In Delhi we had a very poor experience honestly. Also every city is different. I prefer to expand in my core area and that is where D:Oh fits in.
Your peers have been on an expansion spree, launching new formats and opening branches. What’s holding you back?
Yes, we have been a little slow. We were not innovating as quickly as we could have. We were in our comfort zone. On average we have been opening one restaurant every two years. Having said that, we were also trying to restructure our company as investors came in. We consolidated and also gave every brand a leadership team to grow their business. But that was our principle earlier, we didn’t believe in doing too many things. Today I think differently. I believe that gone are the days when you could multiply one brand into 500 locations. You have to think differently. The socio-economic changes are driving a very different kind of a market. The boredom creeps in a lot faster. Consumers are not as loyal. The shelf life is a lot shorter and therefore brands have to be innovative.
So does that mean you are ready to launch more new brands for faster growth?
In the last financial year we opened five new restaurants. In the coming year we will be opening nine restaurants, which will be our fastest expansion. We are also open to inorganic growth and are in talks with a couple of brands, which I can’t disclose right now. In the next one-two years, we will also expand outside India.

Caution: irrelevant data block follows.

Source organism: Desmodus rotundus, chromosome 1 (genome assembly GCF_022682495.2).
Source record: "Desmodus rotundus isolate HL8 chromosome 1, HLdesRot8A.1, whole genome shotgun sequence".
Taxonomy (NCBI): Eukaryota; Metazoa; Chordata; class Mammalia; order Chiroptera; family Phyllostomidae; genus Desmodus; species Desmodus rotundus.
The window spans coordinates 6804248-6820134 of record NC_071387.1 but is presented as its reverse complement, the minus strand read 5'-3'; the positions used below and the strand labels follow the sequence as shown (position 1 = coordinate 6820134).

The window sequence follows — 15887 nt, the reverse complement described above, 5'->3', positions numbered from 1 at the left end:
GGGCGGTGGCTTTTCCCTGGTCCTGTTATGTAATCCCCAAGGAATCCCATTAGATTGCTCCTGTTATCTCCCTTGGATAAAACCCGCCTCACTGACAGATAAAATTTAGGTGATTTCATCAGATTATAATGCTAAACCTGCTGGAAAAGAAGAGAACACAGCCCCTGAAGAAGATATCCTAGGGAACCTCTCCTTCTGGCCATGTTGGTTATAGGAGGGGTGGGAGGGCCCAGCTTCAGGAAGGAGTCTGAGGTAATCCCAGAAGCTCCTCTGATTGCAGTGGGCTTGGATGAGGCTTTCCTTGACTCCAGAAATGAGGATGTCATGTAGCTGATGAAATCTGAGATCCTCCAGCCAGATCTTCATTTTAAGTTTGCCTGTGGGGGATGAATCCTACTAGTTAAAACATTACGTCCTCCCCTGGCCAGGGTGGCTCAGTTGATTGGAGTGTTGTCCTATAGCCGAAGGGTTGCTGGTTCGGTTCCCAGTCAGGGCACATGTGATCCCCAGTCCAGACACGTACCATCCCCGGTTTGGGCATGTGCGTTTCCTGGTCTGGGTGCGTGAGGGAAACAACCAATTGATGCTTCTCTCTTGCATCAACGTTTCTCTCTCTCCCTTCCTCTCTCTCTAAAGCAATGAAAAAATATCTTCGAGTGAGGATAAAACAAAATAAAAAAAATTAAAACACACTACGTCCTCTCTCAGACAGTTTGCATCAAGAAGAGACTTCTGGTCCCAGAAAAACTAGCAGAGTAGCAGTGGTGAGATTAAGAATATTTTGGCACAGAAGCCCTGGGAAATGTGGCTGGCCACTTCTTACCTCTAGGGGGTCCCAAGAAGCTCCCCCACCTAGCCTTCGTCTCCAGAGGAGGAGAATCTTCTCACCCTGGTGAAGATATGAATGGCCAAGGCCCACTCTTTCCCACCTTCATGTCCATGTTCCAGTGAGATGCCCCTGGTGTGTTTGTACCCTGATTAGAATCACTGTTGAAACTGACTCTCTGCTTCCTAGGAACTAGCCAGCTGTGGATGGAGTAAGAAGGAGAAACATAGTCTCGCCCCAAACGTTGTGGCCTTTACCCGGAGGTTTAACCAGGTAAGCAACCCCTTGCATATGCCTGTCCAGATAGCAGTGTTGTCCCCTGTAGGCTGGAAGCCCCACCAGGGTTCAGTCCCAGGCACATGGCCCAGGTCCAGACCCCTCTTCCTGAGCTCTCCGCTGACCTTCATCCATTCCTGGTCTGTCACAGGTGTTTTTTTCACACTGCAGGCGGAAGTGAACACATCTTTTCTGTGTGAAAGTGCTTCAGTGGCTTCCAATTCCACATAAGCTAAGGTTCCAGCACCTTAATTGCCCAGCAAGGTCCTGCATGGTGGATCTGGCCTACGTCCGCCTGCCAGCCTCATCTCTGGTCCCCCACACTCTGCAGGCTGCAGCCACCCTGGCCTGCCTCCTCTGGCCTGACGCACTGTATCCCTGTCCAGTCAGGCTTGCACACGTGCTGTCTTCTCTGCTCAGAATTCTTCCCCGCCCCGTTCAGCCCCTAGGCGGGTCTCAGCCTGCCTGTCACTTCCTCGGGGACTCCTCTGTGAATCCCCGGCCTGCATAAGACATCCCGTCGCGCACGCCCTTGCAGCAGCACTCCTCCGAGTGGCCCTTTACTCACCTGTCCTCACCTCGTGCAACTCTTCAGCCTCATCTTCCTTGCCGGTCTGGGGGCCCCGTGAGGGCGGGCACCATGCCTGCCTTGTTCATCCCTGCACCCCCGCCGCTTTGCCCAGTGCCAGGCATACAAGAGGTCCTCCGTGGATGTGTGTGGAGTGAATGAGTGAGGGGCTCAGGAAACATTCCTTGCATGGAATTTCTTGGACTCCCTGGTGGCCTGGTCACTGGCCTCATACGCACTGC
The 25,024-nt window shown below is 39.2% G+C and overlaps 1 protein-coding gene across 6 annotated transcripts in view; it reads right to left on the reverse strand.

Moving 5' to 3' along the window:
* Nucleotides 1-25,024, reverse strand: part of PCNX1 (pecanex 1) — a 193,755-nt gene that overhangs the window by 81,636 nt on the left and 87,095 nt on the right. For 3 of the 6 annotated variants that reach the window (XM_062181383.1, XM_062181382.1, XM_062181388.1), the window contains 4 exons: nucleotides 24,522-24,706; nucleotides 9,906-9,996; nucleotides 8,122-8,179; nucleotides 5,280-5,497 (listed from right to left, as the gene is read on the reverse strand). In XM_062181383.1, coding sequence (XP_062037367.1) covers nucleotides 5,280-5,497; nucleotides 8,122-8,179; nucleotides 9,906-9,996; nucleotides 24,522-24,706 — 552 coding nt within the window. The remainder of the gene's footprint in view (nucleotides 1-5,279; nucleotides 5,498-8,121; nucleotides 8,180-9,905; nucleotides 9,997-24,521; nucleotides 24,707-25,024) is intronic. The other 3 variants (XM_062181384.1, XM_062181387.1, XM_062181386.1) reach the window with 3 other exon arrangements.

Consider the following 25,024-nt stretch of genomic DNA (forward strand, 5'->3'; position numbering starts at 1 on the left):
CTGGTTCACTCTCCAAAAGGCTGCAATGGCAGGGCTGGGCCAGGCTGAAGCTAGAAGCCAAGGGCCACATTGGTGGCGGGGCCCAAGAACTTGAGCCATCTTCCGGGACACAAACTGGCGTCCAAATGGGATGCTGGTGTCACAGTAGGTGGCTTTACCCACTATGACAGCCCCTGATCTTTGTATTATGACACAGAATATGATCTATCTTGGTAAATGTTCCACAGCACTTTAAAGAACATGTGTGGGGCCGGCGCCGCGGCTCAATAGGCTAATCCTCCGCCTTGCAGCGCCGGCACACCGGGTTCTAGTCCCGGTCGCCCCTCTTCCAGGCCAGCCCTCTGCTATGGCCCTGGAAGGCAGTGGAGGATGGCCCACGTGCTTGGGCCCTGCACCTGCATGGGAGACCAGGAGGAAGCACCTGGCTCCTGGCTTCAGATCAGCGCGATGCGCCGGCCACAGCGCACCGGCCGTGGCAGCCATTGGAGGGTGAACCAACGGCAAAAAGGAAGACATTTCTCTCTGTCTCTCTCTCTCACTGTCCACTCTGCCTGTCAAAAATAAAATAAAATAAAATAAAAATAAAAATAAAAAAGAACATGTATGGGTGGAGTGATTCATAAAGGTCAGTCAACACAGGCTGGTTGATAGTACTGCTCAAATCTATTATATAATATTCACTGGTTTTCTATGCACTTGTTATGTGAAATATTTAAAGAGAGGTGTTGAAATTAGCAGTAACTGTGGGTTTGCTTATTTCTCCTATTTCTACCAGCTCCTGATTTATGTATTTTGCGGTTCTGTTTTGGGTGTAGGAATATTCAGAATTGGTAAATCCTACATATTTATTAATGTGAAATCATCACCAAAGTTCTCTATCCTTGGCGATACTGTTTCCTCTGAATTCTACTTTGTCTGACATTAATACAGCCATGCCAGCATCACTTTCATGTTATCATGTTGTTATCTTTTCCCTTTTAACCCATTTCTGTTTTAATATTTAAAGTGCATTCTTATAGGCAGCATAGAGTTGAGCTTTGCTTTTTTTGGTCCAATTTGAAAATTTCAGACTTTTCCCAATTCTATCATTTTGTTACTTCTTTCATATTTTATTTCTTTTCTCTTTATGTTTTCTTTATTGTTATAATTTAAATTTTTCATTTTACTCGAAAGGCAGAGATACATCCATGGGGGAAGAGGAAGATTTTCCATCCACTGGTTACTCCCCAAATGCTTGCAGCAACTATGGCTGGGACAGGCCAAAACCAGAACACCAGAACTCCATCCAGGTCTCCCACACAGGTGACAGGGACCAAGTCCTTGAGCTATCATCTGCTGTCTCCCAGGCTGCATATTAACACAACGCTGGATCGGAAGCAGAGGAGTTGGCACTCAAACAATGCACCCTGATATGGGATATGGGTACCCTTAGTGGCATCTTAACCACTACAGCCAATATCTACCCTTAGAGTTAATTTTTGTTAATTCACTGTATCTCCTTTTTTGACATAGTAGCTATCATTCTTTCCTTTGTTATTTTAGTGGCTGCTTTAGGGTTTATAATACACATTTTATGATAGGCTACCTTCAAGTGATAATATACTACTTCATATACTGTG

You have made some changes at Neel. Can you share what prompted them?
Neel, which is at Turf Club, is fine dining. We are not expanding that format. The one in Powai is casual dining. We have realized that in casual dining, vegetarian and seafood works better than red meat. So we have reduced the red meat and increased vegetarian to get more balance in the menu. We have also introduced evening snacks like kathi rolls.The conversion on vegetarian snacks is 46%, which is a lot.
Your expansion is in the casual dining space with Indigo Deli and Neel-All-day Diner, and now in the new concept, which is even more casual. What about fine dining where you have the Indigo restaurant and Tote on the Turf brand?
Fine dining is a dying format. No one wants such an elaborate meal. It’s become a place only for celebrations. For me the biggest benchmark of fine dining was Zodiac Grill. If that shut down, how long will the bachas (kids) survive? For me the Indigo restaurant business is good but it’s 40% down from its peak. We have one Indigo restaurant and one Tote on the Turf restaurant. We are not expanding these fine dining formats any more.
You have been in the restaurant space for the last 15-20 years. Can you tell us what has changed over the years?